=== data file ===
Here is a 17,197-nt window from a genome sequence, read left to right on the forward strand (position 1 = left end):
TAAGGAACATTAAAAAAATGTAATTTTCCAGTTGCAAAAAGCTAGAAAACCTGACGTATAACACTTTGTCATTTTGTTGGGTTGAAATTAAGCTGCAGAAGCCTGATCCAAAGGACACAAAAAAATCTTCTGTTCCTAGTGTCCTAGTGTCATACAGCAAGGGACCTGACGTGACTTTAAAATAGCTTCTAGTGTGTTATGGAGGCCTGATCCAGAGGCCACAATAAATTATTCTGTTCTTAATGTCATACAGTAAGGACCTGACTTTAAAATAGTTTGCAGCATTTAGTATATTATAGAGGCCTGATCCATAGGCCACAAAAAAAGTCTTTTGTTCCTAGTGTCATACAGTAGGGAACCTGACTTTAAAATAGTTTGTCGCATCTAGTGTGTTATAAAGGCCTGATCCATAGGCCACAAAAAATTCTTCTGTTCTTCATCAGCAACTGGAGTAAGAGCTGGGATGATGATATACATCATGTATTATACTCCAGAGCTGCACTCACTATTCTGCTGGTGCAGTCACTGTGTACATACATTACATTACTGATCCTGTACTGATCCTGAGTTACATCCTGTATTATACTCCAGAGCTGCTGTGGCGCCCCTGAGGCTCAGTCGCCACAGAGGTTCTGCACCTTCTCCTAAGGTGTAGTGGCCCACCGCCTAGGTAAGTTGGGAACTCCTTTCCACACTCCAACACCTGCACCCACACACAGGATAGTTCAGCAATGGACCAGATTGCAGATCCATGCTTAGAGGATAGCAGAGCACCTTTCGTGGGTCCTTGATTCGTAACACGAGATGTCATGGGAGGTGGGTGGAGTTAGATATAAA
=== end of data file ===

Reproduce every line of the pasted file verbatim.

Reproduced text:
Here is a 17,197-nt window from a genome sequence, read left to right on the forward strand (position 1 = left end):
TAAGGAACATTAAAAAAATGTAATTTTCCAGTTGCAAAAAGCTAGAAAACCTGACGTATAACACTTTGTCATTTTGTTGGGTTGAAATTAAGCTGCAGAAGCCTGATCCAAAGGACACAAAAAAATCTTCTGTTCCTAGTGTCCTAGTGTCATACAGCAAGGGACCTGACGTGACTTTAAAATAGCTTCTAGTGTGTTATGGAGGCCTGATCCAGAGGCCACAATAAATTATTCTGTTCTTAATGTCATACAGTAAGGACCTGACTTTAAAATAGTTTGCAGCATTTAGTATATTATAGAGGCCTGATCCATAGGCCACAAAAAAAGTCTTTTGTTCCTAGTGTCATACAGTAGGGAACCTGACTTTAAAATAGTTTGTCGCATCTAGTGTGTTATAAAGGCCTGATCCATAGGCCACAAAAAATTCTTCTGTTCTTCATCAGCAACTGGAGTAAGAGCTGGGATGATGATATACATCATGTATTATACTCCAGAGCTGCACTCACTATTCTGCTGGTGCAGTCACTGTGTACATACATTACATTACTGATCCTGTACTGATCCTGAGTTACATCCTGTATTATACTCCAGAGCTGCTGTGGCGCCCCTGAGGCTCAGTCGCCACAGAGGTTCTGCACCTTCTCCTAAGGTGTAGTGGCCCACCGCCTAGGTAAGTTGGGAACTCCTTTCCACACTCCAACACCTGCACCCACACACAGGATAGTTCAGCAATGGACCAGATTGCAGATCCATGCTTAGAGGATAGCAGAGCACCTTTCGTGGGTCCTTGATTCGTAACACGAGATGTCATGGGAGGTGGGTGGAGTTAGATATAAA